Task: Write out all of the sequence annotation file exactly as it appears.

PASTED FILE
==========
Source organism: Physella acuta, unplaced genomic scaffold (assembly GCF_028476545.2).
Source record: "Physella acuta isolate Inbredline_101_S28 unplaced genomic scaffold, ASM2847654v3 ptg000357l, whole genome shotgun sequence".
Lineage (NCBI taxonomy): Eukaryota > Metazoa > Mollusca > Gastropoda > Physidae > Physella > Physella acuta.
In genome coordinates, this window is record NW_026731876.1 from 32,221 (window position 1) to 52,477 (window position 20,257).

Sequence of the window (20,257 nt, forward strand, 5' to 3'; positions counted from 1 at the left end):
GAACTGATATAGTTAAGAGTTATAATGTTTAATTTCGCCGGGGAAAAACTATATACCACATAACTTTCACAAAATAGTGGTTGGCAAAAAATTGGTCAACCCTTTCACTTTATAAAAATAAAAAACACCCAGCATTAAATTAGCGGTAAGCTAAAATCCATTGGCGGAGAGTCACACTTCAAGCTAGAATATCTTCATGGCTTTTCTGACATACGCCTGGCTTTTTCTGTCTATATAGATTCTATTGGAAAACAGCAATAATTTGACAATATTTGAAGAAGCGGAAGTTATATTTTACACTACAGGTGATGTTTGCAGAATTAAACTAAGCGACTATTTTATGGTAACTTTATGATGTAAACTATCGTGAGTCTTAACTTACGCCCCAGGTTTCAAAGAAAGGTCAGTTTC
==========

Source organism: Physella acuta, unplaced genomic scaffold (assembly GCF_028476545.2).
Source record: "Physella acuta isolate Inbredline_101_S28 unplaced genomic scaffold, ASM2847654v3 ptg000357l, whole genome shotgun sequence".
Lineage (NCBI taxonomy): Eukaryota > Metazoa > Mollusca > Gastropoda > Physidae > Physella > Physella acuta.
In genome coordinates, this window is record NW_026731876.1 from 32,221 (window position 1) to 52,477 (window position 20,257).

Sequence of the window (20,257 nt, forward strand, 5' to 3'; positions counted from 1 at the left end):
GAACTGATATAGTTAAGAGTTATAATGTTTAATTTCGCCGGGGAAAAACTATATACCACATAACTTTCACAAAATAGTGGTTGGCAAAAAATTGGTCAACCCTTTCACTTTATAAAAATAAAAAACACCCAGCATTAAATTAGCGGTAAGCTAAAATCCATTGGCGGAGAGTCACACTTCAAGCTAGAATATCTTCATGGCTTTTCTGACATACGCCTGGCTTTTTCTGTCTATATAGATTCTATTGGAAAACAGCAATAATTTGACAATATTTGAAGAAGCGGAAGTTATATTTTACACTACAGGTGATGTTTGCAGAATTAAACTAAGCGACTATTTTATGGTAACTTTATGATGTAAACTATCGTGAGTCTTAACTTACGCCCCAGGTTTCAAAGAAAGGTCAGTTTC